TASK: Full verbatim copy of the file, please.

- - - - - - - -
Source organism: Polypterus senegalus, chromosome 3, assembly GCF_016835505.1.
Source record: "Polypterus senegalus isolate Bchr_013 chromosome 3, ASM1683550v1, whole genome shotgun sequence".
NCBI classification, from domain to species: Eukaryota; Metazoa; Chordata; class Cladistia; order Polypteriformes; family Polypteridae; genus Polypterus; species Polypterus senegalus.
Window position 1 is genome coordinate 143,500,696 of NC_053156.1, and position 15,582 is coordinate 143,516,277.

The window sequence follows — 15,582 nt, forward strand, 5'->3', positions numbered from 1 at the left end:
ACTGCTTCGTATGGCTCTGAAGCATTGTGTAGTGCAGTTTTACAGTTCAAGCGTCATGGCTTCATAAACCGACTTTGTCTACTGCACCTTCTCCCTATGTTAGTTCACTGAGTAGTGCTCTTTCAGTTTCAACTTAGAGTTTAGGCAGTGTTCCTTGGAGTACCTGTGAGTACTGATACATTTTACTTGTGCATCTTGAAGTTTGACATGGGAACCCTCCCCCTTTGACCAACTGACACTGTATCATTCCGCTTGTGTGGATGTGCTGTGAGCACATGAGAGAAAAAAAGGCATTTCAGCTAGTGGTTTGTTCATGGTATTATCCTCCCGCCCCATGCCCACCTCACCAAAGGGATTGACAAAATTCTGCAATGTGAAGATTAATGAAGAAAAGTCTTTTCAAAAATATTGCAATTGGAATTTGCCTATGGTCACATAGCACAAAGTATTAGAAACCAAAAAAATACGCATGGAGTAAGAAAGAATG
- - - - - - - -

Source organism: Polypterus senegalus, chromosome 3, assembly GCF_016835505.1.
Source record: "Polypterus senegalus isolate Bchr_013 chromosome 3, ASM1683550v1, whole genome shotgun sequence".
NCBI classification, from domain to species: Eukaryota; Metazoa; Chordata; class Cladistia; order Polypteriformes; family Polypteridae; genus Polypterus; species Polypterus senegalus.
Window position 1 is genome coordinate 143,500,696 of NC_053156.1, and position 15,582 is coordinate 143,516,277.

The window sequence follows — 15,582 nt, forward strand, 5'->3', positions numbered from 1 at the left end:
ACTGCTTCGTATGGCTCTGAAGCATTGTGTAGTGCAGTTTTACAGTTCAAGCGTCATGGCTTCATAAACCGACTTTGTCTACTGCACCTTCTCCCTATGTTAGTTCACTGAGTAGTGCTCTTTCAGTTTCAACTTAGAGTTTAGGCAGTGTTCCTTGGAGTACCTGTGAGTACTGATACATTTTACTTGTGCATCTTGAAGTTTGACATGGGAACCCTCCCCCTTTGACCAACTGACACTGTATCATTCCGCTTGTGTGGATGTGCTGTGAGCACATGAGAGAAAAAAAGGCATTTCAGCTAGTGGTTTGTTCATGGTATTATCCTCCCGCCCCATGCCCACCTCACCAAAGGGATTGACAAAATTCTGCAATGTGAAGATTAATGAAGAAAAGTCTTTTCAAAAATATTGCAATTGGAATTTGCCTATGGTCACATAGCACAAAGTATTAGAAACCAAAAAAATACGCATGGAGTAAGAAAGAATG